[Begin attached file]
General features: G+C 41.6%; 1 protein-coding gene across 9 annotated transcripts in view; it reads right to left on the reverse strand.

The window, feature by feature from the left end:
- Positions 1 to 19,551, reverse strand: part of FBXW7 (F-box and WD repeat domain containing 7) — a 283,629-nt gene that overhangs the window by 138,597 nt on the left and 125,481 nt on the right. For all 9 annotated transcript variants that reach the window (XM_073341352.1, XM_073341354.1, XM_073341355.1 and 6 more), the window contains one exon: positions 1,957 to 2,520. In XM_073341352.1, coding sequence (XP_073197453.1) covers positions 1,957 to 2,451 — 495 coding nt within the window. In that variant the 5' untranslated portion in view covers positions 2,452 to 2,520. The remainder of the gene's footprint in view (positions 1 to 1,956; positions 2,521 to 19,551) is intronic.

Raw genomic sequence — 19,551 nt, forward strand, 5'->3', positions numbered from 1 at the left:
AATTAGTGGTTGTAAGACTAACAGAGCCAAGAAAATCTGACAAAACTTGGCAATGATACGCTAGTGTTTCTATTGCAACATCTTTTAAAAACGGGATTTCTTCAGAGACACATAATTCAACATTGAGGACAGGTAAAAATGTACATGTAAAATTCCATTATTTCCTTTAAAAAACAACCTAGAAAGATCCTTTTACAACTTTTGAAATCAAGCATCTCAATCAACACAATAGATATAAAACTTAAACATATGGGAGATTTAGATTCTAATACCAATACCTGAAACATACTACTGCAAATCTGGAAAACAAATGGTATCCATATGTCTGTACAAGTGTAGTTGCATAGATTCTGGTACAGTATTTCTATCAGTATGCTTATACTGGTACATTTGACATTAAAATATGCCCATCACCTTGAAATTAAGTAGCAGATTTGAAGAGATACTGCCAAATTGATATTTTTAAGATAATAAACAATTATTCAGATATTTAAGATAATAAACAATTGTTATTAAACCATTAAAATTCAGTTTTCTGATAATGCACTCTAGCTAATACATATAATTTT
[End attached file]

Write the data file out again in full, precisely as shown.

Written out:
General features: G+C 41.6%; 1 protein-coding gene across 9 annotated transcripts in view; it reads right to left on the reverse strand.

The window, feature by feature from the left end:
- Positions 1 to 19,551, reverse strand: part of FBXW7 (F-box and WD repeat domain containing 7) — a 283,629-nt gene that overhangs the window by 138,597 nt on the left and 125,481 nt on the right. For all 9 annotated transcript variants that reach the window (XM_073341352.1, XM_073341354.1, XM_073341355.1 and 6 more), the window contains one exon: positions 1,957 to 2,520. In XM_073341352.1, coding sequence (XP_073197453.1) covers positions 1,957 to 2,451 — 495 coding nt within the window. In that variant the 5' untranslated portion in view covers positions 2,452 to 2,520. The remainder of the gene's footprint in view (positions 1 to 1,956; positions 2,521 to 19,551) is intronic.

Raw genomic sequence — 19,551 nt, forward strand, 5'->3', positions numbered from 1 at the left:
AATTAGTGGTTGTAAGACTAACAGAGCCAAGAAAATCTGACAAAACTTGGCAATGATACGCTAGTGTTTCTATTGCAACATCTTTTAAAAACGGGATTTCTTCAGAGACACATAATTCAACATTGAGGACAGGTAAAAATGTACATGTAAAATTCCATTATTTCCTTTAAAAAACAACCTAGAAAGATCCTTTTACAACTTTTGAAATCAAGCATCTCAATCAACACAATAGATATAAAACTTAAACATATGGGAGATTTAGATTCTAATACCAATACCTGAAACATACTACTGCAAATCTGGAAAACAAATGGTATCCATATGTCTGTACAAGTGTAGTTGCATAGATTCTGGTACAGTATTTCTATCAGTATGCTTATACTGGTACATTTGACATTAAAATATGCCCATCACCTTGAAATTAAGTAGCAGATTTGAAGAGATACTGCCAAATTGATATTTTTAAGATAATAAACAATTATTCAGATATTTAAGATAATAAACAATTGTTATTAAACCATTAAAATTCAGTTTTCTGATAATGCACTCTAGCTAATACATATAATTTT